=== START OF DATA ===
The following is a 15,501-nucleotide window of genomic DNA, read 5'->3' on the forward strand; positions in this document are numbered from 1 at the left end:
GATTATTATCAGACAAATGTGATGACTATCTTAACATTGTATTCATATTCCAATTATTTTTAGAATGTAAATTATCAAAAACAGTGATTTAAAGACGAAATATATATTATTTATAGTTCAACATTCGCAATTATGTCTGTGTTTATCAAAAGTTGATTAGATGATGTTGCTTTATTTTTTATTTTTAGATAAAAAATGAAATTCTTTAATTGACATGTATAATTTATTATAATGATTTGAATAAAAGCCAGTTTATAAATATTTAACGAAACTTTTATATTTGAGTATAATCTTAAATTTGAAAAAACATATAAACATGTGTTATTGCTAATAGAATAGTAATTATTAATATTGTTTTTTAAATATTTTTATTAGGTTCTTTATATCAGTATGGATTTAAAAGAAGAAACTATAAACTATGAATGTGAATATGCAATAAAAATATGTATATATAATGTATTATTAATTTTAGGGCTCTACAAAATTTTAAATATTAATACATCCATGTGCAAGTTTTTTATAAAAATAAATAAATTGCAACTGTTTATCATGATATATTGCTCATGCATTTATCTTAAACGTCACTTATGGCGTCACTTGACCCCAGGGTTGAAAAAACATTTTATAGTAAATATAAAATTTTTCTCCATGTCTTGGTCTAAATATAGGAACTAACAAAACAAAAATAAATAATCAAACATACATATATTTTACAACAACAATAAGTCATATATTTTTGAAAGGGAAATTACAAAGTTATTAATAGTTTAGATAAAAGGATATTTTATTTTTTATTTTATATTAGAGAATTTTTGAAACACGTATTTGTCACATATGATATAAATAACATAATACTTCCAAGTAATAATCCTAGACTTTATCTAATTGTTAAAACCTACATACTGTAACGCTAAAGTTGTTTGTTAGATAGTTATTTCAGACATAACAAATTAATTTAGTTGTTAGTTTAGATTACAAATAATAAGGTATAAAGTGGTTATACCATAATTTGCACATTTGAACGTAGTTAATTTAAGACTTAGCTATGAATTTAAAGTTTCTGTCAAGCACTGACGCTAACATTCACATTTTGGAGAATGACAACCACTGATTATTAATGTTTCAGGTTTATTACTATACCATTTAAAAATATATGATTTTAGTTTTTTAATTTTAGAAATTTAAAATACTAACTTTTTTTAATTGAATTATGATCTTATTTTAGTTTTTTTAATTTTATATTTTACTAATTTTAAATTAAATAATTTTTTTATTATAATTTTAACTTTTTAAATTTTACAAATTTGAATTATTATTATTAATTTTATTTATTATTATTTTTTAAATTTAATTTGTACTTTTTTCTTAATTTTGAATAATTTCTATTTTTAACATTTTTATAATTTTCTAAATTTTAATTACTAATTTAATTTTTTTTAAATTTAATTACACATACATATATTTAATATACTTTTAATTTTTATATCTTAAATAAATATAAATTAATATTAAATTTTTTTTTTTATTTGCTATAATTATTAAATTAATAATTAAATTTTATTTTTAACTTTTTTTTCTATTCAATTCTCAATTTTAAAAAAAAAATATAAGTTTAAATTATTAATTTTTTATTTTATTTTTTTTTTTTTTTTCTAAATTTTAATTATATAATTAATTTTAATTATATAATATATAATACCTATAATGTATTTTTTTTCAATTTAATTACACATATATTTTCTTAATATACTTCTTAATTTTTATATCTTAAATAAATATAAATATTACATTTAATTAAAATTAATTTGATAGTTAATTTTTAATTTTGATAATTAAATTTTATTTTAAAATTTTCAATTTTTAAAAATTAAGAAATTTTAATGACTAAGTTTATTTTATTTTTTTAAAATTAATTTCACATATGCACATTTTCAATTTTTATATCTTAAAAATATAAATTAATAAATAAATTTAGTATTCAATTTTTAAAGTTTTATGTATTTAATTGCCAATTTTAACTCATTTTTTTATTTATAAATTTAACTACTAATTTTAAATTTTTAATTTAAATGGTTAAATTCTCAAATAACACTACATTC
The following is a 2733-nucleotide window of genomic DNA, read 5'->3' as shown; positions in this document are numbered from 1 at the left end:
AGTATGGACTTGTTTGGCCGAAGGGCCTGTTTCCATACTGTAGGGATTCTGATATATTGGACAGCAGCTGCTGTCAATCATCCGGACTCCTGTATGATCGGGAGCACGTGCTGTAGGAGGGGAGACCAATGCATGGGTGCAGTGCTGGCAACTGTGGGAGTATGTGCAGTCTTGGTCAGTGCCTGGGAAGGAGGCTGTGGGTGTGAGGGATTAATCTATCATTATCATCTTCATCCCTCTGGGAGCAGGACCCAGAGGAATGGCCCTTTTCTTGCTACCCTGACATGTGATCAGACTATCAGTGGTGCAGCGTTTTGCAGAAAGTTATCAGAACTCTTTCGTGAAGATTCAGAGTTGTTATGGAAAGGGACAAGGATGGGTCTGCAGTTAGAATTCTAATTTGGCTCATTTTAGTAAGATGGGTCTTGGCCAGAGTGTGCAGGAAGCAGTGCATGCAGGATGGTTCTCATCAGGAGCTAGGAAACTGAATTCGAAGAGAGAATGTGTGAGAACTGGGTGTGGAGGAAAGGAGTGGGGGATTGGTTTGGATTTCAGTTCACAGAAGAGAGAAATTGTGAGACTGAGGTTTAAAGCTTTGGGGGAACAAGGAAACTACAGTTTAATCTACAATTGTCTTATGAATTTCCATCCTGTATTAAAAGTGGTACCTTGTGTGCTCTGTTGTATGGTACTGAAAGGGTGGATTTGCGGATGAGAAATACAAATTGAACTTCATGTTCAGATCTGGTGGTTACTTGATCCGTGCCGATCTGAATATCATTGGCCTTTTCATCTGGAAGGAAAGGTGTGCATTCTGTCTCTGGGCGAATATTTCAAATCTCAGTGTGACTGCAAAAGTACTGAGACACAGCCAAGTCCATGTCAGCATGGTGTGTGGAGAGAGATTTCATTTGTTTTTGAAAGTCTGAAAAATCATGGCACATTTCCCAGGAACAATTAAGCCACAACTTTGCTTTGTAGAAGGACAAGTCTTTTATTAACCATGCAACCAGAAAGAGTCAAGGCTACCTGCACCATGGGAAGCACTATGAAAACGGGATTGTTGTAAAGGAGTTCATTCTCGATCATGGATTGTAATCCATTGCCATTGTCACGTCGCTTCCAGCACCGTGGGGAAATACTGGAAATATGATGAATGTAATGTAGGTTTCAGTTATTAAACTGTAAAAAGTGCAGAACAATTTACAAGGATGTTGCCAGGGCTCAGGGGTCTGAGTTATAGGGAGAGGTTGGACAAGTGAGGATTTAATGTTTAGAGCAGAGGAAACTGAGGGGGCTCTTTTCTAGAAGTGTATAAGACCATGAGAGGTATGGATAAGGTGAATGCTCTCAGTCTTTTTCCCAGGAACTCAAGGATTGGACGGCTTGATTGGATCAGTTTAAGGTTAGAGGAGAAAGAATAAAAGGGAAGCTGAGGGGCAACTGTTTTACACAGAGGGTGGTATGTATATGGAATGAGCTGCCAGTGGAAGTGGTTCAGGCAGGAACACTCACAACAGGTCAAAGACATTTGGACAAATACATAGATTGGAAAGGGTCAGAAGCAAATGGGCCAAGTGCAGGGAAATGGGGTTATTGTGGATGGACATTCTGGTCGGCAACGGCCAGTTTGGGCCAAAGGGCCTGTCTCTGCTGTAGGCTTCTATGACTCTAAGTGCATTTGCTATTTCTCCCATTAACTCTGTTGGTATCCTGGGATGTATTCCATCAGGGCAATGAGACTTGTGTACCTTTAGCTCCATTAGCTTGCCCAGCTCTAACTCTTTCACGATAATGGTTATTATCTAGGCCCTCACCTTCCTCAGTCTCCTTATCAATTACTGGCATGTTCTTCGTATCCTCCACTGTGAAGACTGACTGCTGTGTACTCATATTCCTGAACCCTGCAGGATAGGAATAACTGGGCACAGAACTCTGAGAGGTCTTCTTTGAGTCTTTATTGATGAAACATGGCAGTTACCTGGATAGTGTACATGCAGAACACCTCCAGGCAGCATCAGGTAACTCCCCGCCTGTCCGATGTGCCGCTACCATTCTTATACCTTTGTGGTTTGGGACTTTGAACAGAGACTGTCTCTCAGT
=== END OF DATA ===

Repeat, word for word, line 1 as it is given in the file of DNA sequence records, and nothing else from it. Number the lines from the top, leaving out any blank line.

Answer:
The following is a 15,501-nucleotide window of genomic DNA, read 5'->3' on the forward strand; positions in this document are numbered from 1 at the left end: